If you want to identify the elements of a strong, healthy corporate culture that optimizes team performance, you need only think about the fundamentals of a healthy personal relationship. Examples of these fundamentals include:
Being honest: Tell the truth, be worthy of someone’s trust, and don’t cheat.
Being candid: Address uncomfortable issues, even if they result in conflict, and don’t be passive aggressive.
Communicating expectations: Offer clarity, communicate preferences, and don’t count on people to read your mind.
Admitting when you’re wrong: Everyone makes mistakes. It demonstrates maturity and builds trust when you can acknowledge them.
Being respectful: Listen attentively, mind your manners, and communicate respectfully.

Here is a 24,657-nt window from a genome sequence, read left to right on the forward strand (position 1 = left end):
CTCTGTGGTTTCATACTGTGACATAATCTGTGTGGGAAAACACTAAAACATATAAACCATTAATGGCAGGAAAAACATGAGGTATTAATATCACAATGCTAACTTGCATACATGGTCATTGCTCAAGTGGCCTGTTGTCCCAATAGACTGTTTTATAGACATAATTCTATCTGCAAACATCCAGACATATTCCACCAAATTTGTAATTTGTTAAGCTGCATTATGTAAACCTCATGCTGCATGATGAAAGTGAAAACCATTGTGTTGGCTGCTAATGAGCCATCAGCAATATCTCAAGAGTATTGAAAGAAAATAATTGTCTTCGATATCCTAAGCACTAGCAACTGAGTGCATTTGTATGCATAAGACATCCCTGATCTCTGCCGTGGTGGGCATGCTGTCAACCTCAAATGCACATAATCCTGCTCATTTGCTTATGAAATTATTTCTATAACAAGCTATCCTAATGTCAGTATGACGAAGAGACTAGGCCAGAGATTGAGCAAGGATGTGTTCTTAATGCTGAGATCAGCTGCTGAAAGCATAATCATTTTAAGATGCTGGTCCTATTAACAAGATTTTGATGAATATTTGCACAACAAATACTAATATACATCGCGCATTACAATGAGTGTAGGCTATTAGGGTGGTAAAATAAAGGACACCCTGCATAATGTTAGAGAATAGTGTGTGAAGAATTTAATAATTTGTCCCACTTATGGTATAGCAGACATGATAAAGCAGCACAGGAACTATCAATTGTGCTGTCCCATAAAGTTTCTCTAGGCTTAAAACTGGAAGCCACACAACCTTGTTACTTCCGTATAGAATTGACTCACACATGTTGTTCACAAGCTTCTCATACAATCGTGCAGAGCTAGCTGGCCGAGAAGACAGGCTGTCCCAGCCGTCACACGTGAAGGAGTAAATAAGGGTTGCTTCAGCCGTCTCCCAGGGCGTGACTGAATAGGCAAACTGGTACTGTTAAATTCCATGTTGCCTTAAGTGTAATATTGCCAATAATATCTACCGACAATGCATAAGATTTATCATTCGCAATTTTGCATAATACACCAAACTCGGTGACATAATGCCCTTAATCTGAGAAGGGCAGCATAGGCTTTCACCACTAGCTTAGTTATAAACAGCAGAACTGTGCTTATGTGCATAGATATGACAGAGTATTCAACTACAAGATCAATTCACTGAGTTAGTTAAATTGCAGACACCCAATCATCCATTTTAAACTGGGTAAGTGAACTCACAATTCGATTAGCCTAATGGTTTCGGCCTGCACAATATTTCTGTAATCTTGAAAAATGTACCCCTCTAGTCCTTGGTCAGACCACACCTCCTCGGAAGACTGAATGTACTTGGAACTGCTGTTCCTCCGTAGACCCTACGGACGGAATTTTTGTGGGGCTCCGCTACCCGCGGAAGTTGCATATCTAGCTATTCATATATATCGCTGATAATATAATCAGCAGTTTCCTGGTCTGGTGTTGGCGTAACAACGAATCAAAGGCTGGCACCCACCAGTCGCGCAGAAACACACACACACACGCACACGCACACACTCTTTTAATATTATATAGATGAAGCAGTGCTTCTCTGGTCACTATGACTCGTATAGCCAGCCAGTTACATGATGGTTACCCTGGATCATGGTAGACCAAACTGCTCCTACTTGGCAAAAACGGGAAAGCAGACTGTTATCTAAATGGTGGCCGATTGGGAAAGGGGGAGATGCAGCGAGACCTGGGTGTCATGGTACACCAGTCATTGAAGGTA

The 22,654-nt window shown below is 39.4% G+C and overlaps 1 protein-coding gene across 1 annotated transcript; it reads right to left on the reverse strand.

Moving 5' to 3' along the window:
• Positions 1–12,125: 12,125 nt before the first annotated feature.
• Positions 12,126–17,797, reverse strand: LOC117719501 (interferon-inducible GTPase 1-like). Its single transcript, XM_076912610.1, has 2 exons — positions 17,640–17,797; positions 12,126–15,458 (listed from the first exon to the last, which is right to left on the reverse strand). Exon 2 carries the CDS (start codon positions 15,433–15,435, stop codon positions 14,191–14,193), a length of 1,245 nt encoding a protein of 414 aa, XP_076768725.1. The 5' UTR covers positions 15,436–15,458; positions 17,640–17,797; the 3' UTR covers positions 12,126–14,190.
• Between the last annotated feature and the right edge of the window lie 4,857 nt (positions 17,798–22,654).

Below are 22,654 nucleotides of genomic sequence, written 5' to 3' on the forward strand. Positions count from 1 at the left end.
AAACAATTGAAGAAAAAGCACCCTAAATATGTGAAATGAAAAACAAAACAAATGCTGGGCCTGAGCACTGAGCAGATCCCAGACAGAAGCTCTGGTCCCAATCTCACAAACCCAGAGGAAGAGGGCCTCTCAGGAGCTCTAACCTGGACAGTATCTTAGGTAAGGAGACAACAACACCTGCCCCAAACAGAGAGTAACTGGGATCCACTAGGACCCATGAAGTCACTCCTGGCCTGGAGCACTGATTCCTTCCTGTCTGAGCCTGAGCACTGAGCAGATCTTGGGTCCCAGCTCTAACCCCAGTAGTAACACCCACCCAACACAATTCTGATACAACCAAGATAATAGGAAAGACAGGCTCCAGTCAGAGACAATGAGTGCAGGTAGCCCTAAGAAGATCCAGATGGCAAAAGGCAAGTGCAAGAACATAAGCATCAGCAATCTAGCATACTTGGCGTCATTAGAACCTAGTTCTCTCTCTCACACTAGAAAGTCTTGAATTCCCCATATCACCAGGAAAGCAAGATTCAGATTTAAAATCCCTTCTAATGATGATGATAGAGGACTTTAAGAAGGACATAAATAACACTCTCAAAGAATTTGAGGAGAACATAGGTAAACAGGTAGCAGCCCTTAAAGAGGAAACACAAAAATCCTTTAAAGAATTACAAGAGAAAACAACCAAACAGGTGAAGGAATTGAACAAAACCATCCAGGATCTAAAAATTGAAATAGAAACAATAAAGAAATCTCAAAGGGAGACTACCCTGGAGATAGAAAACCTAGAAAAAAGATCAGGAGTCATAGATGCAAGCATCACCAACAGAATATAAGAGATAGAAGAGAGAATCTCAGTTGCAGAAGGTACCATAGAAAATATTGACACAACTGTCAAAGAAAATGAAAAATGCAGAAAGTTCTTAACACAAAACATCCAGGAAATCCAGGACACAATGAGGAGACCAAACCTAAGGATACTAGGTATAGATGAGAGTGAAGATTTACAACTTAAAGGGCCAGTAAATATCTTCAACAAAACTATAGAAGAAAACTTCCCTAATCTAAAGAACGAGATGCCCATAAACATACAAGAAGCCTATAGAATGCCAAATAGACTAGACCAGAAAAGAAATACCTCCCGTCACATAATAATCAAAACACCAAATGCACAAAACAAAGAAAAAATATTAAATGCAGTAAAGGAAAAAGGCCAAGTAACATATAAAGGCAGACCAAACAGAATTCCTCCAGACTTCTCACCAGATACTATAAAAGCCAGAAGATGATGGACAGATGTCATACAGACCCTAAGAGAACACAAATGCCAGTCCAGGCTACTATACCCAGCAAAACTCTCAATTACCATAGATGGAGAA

Having fun: Whatever your version of fun is, do it together and don’t be a mope.
There are more, to be sure.
Underlying all corporate cultures, good and bad, are individuals. How these individuals interact with each other and your customers define your culture. Whether that culture is one that optimizes the performance of your team and the experience of your customer is contingent upon whether the interactions follow the pattern of a generally healthy relationship, or a destructive one. The same behaviors that make relationships difficult in your personal life – passive aggressive conflicts, poor communications, confusion over what is expected, etc. – tend to make relationships difficult in your professional life. And getting things done requires relationships. The more dysfunctional the relationships are, the more dysfunctional the culture is. What follows is a dysfunctional execution of strategies.
As a leader of, or within, your team, what can you do to improve the culture? Start by using the aforementioned characteristics of a healthy relationship in every professional interaction you have, regardless of reciprocity. In time, you can influence the culture around you. And if you can't, you may just go find one you're more compatible with.